Ron Davis and I go back to 1971 when he was elected as Back Shift Committee person and I as afternoon shift committee person. Ron went on to become the foundry shop committee person and the first full time vice president of the local union. He was the best vice president anyone could ever ask for. As president he was the first president in our history to retire while still in office. That shows you how competitive the politics were in our local union.
Gabe MacNally was a committee person and shop committee person prior to becoming president. Gabe was on of those who left the caucus when John Clout came on board. After Brother Bill Orr went on staff I told Gabe that it would be a good idea for him to come back as things were moving and I thought him too good a man to be sitting on the sidelines. Gabe came back and thanks to his abilities became president of the local and from there was promoted to the staff of the National Union. At the time I write this he has told me that he intends to retire next year. (Gabe McNally died July 15th 2008)
Wayne Gates used to play softball with my son Michael. He was a good athlete and for years served as back shift committee person at the Ontario St. Plant. Wayne was always cocky and told me once he thought he could do my job. I guess he was right because he did, defeating Ron McIntosh, which I am sure did not endear him to Ron. I thought Wayne did a good job in representing the local in the community and also at the bargaining table. Wayne has remained active following his defeat to his old nemesis Brother Ron McIntosh. Most recently he ran for federal office as an NDP candidate in Niagara Falls. ( Wayne was reelected to the position of President and is currently on the Niagara Falls City Council)
Ron McIntosh is another old caucus brother of mine who has served this union well, not only as president, but in a number of other capacities including benefit rep. While I am no longer in St. Catharines, I do keep abreast of things and from all reports Ron is a good president and I know from past experience he is an excellent trade unionist. I don’t know how many more presidents of my local union it will be my pleasure to know, but I am proud to have known so many of my predecessors and successors. (Ron was defeated by Wayne Gates and retired in January 2009)
Who was the most influential person in your life?
That’s easy, my mother. She taught me early in life that people were to be accepted as you found them regardless of what other people thought and that things like race, colour or religion didn’t matter. I was blessed in being raised as free of prejudice as was possible in those days. In later years I had to learn to be a feminist and to also recognize that homosexuality wasn’t a matter of choice anymore than is heterosexuality. All of the traits I possess that can be considered good were either instilled in me or encouraged by my mother. She was really something. I could easily write a book about her.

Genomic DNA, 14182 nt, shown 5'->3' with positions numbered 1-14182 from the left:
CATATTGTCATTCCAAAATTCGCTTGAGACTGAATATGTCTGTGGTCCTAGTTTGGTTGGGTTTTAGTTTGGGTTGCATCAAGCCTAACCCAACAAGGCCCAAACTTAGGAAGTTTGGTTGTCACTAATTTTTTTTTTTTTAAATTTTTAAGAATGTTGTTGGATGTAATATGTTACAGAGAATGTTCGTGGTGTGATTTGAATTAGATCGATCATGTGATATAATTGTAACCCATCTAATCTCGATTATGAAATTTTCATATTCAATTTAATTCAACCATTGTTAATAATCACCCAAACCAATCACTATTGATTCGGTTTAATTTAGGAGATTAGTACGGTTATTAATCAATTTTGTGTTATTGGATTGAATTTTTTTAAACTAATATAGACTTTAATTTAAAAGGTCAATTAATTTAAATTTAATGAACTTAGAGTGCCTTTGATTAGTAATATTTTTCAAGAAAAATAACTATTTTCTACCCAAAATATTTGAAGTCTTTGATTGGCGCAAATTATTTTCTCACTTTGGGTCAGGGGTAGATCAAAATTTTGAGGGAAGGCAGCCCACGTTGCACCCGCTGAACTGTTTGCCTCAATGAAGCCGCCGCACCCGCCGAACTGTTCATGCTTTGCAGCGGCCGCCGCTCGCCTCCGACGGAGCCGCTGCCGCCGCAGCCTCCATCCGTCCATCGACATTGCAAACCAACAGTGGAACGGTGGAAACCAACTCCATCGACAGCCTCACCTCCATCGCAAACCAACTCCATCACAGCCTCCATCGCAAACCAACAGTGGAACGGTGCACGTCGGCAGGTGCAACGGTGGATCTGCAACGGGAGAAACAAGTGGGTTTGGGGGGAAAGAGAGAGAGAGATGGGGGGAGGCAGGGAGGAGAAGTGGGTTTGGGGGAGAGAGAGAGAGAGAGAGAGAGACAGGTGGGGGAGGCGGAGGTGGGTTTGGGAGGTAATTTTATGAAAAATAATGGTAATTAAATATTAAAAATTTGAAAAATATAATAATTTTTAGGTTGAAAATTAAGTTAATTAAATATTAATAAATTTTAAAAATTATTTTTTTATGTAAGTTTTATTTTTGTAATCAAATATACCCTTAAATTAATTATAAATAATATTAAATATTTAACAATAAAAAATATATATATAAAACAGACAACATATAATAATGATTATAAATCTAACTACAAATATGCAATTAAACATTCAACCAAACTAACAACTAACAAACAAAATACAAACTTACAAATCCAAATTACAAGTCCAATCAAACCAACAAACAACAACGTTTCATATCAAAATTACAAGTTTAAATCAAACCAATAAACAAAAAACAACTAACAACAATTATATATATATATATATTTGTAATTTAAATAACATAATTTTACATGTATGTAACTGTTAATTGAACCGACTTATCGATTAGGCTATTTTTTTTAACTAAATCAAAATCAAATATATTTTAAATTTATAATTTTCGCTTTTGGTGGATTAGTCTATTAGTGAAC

What is your most satisfying accomplishment?
The sharing with Marlene in the raising of four fine children who grew up to be responsible, caring adults. As a member of local 199 it was having a role in forming the Canadian Auto Workers and being a member of the first CAW Executive Board.
Do you have any regrets?
I have no regrets concerning any decision I have made in my life. Based on the experience I have gained over the years, some decisions might be made differently, but the ones I made were always to the best of my ability at the time.
How do I wish to be remembered? I am conceited enough to hope that I would be remembered, but pragmatic enough to know that in a few short years I will be only a name and a face in a faded photo. If I am remembered at all, I would feel good if it were for having played a role in improving the lives of workers, their families and the community in which we live.
Last question, Do you have any words of wisdom for those that follow?
Age does not make one wise… The only advice I would offer is to do the best job you can for every member who asks for your help, do the right thing even it isn’t easy, and to live every day of your life as though it was going to be front page news the following day.
Over the past five years I have maintained regular contact with Gerry Michaud, although we don’t meet in person very often we do chat on line. I usually contact Gerry if I want to kick an idea around or if I am looking for some information about the local union history. This year my pet project is to update our website I will certainly be asking for his help.
“I consider Gerry to be a good friend unfortunately we were born a few generations apart. I often wish we could have worked together, I would have liked that.”Peter Scott
John Clout wasn’t just a Fair Weather Leader
John Clout was elected five times to the position of GM unit Plant Chairperson in St Catharines. John was first elected in 1980 and was re-elected four more times in, 81, 84, 87 and 1990. In 1988 John opted to run for President and was elected in the spring of 1988. After two years in the office, and at the insistence of many, John resigned, to run once again as the GM Unit Plant Chairperson. During that period John headed the Local Negotiating Committee in 1982, 1984, 1987 and 1990 negotiations and was a member of the Master Negotiating Committee.